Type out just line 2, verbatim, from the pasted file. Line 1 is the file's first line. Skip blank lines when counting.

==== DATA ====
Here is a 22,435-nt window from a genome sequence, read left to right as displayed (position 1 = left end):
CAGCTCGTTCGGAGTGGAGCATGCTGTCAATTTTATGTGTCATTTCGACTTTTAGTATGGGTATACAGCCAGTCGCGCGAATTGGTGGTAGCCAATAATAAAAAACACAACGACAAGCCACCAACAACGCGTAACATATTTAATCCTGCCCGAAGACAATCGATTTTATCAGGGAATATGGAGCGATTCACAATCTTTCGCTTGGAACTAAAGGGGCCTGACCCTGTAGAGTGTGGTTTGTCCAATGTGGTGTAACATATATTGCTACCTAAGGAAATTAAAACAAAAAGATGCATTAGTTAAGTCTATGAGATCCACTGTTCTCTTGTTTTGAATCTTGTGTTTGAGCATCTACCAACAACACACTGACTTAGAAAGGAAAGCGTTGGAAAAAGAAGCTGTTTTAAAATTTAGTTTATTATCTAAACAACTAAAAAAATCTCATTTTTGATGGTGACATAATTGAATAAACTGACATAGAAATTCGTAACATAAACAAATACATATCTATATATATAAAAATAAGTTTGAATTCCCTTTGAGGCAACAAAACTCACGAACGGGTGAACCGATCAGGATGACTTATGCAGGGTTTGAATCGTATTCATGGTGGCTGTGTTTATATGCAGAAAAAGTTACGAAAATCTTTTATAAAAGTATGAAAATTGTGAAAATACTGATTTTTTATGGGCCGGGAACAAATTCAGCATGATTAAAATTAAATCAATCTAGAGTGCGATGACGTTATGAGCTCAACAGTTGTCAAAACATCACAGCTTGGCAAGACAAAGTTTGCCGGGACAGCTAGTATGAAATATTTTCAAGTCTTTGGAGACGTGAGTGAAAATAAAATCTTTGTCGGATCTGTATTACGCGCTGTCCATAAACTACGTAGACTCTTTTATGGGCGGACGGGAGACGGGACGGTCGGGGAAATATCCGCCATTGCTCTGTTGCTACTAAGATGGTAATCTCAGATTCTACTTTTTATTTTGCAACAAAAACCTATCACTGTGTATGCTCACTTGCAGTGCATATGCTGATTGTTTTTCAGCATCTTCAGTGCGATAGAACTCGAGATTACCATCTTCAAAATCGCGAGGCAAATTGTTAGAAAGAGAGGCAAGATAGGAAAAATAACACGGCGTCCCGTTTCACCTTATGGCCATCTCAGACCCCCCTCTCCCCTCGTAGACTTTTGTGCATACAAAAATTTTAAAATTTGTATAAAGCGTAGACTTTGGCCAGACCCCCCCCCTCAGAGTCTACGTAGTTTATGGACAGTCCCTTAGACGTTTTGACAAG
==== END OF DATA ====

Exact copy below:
CAGCTCGTTCGGAGTGGAGCATGCTGTCAATTTTATGTGTCATTTCGACTTTTAGTATGGGTATACAGCCAGTCGCGCGAATTGGTGGTAGCCAATAATAAAAAACACAACGACAAGCCACCAACAACGCGTAACATATTTAATCCTGCCCGAAGACAATCGATTTTATCAGGGAATATGGAGCGATTCACAATCTTTCGCTTGGAACTAAAGGGGCCTGACCCTGTAGAGTGTGGTTTGTCCAATGTGGTGTAACATATATTGCTACCTAAGGAAATTAAAACAAAAAGATGCATTAGTTAAGTCTATGAGATCCACTGTTCTCTTGTTTTGAATCTTGTGTTTGAGCATCTACCAACAACACACTGACTTAGAAAGGAAAGCGTTGGAAAAAGAAGCTGTTTTAAAATTTAGTTTATTATCTAAACAACTAAAAAAATCTCATTTTTGATGGTGACATAATTGAATAAACTGACATAGAAATTCGTAACATAAACAAATACATATCTATATATATAAAAATAAGTTTGAATTCCCTTTGAGGCAACAAAACTCACGAACGGGTGAACCGATCAGGATGACTTATGCAGGGTTTGAATCGTATTCATGGTGGCTGTGTTTATATGCAGAAAAAGTTACGAAAATCTTTTATAAAAGTATGAAAATTGTGAAAATACTGATTTTTTATGGGCCGGGAACAAATTCAGCATGATTAAAATTAAATCAATCTAGAGTGCGATGACGTTATGAGCTCAACAGTTGTCAAAACATCACAGCTTGGCAAGACAAAGTTTGCCGGGACAGCTAGTATGAAATATTTTCAAGTCTTTGGAGACGTGAGTGAAAATAAAATCTTTGTCGGATCTGTATTACGCGCTGTCCATAAACTACGTAGACTCTTTTATGGGCGGACGGGAGACGGGACGGTCGGGGAAATATCCGCCATTGCTCTGTTGCTACTAAGATGGTAATCTCAGATTCTACTTTTTATTTTGCAACAAAAACCTATCACTGTGTATGCTCACTTGCAGTGCATATGCTGATTGTTTTTCAGCATCTTCAGTGCGATAGAACTCGAGATTACCATCTTCAAAATCGCGAGGCAAATTGTTAGAAAGAGAGGCAAGATAGGAAAAATAACACGGCGTCCCGTTTCACCTTATGGCCATCTCAGACCCCCCTCTCCCCTCGTAGACTTTTGTGCATACAAAAATTTTAAAATTTGTATAAAGCGTAGACTTTGGCCAGACCCCCCCCCTCAGAGTCTACGTAGTTTATGGACAGTCCCTTAGACGTTTTGACAAG